[2] I am by nature a night owl and my most productive hours usually occur after 10pm and on to 1am – 2 am – 3am – crack o’dawn. The house is quiet then — or should be, if that #%@&ing Jeffrey Cat would just keep his yap shut — and I can get into a rhythm and flow that really lets me chug along. I can work during daylight hours, too, but I am a creature of habit and the sort of person who needs to build up a head of steam before I can really begin work. In an ideal schedule I would wake sometime between 9am and noon, do some exercise, have some breakfast, read and watch some TV, then begin noodling ideas and thoughts together, doing housekeeping chores (both literal and literary) until after dinner, then some family / friend time, then I kiss my wife good-night and tuck her in at 10pm, and get hammering away at 10:01pm. But the cat has been corrupted by my late aunt (from whom we inherited him, and it’s a mitzvah to take care of Jeffrey until he departs and Jeffrey, old son, we do not want you to suffer and we will miss you when you are gone but you can’t keel over fast enough for us; and if anyone thinks we treat this cat cruelly or negligently, f.u. he is spoiled rotten) and he is set in his ways meaning somebody has to be up and sitting on the couch and watching TV or he will start yowling and wake Soon-ok up and then nothing gets accomplished so I frequently find my creative train of thought derailed almost as soon as I pull out of the proverbial station.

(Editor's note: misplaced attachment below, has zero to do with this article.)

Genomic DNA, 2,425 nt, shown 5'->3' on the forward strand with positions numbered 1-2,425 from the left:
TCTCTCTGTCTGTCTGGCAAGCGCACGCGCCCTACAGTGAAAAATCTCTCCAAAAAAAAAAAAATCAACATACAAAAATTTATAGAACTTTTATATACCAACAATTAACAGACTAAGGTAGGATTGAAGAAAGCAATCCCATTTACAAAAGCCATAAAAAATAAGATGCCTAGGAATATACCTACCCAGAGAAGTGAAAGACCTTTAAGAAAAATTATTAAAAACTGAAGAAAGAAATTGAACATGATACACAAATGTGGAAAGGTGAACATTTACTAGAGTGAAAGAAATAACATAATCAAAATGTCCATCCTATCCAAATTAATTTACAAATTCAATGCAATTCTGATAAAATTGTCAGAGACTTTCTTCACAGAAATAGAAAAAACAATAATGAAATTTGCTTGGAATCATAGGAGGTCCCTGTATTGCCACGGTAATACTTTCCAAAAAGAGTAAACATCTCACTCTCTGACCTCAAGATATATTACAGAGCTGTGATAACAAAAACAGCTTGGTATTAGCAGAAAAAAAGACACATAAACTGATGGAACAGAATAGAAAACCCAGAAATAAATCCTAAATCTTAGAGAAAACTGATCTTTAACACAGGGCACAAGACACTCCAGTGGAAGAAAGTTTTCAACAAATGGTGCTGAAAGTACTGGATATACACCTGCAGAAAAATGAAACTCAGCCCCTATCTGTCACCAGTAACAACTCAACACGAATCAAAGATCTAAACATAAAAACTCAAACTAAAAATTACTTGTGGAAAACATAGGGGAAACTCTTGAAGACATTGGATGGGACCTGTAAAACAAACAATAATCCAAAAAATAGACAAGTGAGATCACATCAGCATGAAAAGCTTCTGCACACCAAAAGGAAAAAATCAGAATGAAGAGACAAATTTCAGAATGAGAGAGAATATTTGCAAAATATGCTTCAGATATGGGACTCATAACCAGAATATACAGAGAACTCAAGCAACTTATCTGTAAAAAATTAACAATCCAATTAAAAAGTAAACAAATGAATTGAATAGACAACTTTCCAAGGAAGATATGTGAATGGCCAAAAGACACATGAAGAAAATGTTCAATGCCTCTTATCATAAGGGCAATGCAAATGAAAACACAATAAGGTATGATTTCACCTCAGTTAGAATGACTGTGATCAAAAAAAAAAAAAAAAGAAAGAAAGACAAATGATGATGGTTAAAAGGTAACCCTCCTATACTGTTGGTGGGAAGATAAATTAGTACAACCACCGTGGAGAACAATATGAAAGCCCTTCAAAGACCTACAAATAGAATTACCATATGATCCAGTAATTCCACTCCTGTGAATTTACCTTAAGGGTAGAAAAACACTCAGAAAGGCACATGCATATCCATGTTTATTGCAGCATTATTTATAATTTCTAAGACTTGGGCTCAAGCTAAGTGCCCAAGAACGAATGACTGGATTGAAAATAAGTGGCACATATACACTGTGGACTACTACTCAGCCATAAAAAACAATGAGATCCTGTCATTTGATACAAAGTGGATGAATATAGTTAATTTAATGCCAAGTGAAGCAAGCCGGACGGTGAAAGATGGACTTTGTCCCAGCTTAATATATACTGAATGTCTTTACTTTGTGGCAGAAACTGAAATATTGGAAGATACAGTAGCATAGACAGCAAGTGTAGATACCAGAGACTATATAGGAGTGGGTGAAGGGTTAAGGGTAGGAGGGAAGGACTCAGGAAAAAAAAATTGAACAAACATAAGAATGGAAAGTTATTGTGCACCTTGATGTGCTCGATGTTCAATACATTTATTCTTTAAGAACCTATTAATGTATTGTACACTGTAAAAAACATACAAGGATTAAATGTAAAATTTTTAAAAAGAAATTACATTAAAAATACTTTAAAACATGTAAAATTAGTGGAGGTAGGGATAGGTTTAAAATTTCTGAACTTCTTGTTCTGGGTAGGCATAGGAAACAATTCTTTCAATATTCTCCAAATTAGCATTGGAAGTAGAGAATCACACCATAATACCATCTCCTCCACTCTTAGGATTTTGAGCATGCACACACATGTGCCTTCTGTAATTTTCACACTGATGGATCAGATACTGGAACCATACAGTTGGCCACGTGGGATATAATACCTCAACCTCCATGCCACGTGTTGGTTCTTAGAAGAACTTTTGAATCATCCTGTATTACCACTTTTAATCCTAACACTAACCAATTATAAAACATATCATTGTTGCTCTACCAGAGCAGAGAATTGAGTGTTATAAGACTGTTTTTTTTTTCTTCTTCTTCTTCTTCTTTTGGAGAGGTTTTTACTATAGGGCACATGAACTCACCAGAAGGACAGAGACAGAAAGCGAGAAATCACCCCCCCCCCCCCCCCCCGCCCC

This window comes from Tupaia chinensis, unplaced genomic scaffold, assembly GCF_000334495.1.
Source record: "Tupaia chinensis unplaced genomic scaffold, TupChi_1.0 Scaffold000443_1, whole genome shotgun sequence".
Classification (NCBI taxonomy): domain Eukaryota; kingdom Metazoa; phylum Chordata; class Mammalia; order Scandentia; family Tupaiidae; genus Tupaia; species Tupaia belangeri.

[3] Which, as threatened promised will be available online shortly.

[4] If I’m downstairs watching TV with the cat, I take a notebook with me to try to keep the juices flowing.

[5] Transcribing and editing being tasks that I can be interrupted on without losing my train of thought as opposed to the laser-like / diamond-hard concentration that goes into creative writing. Soon-ok has nearly provoked a heart attack in me on more than one occasion by drifting into my office with ghost-like quietness and unintentionally startling me when I suddenly become aware of her presence; luckily we’ve managed to instill the habit in her of calling my name or knocking before she enters so my brain isn’t caught completely flat footed.

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“This Is What You Shall Do” by Walt Whitman

4/01/2017

This is what you shall do:
Love the earth and sun and the animals,
Despise riches, give alms to everyone that asks,
Stand up for the stupid and crazy,
Devote your income and labors to others,
Hate tyrants, argue not concerning God,
Have patience and indulgence toward the people,
Take off your hat to nothing known or unknown,
Or to any man or number of men,
Go freely with powerful uneducated persons,
And with the young and with the mothers of families,
Read these leaves in the open air,
Every season of every year of your life,
Reexamine all you have been told,
At school at church or in any book,
Dismiss whatever insults your own soul,
And your very flesh shall be a great poem,
And have the richest fluency not only in its words,
But in the silent lines of its lips and face,
And between the lashes of your eyes,
And in every motion and joint of your body.

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Gustave Flaubert On Poetry

30/12/2016

Gustauve Flaubert on poetry

“There is not a particle
of life which does not
bear poetry within it.”
— Gustave Flaubert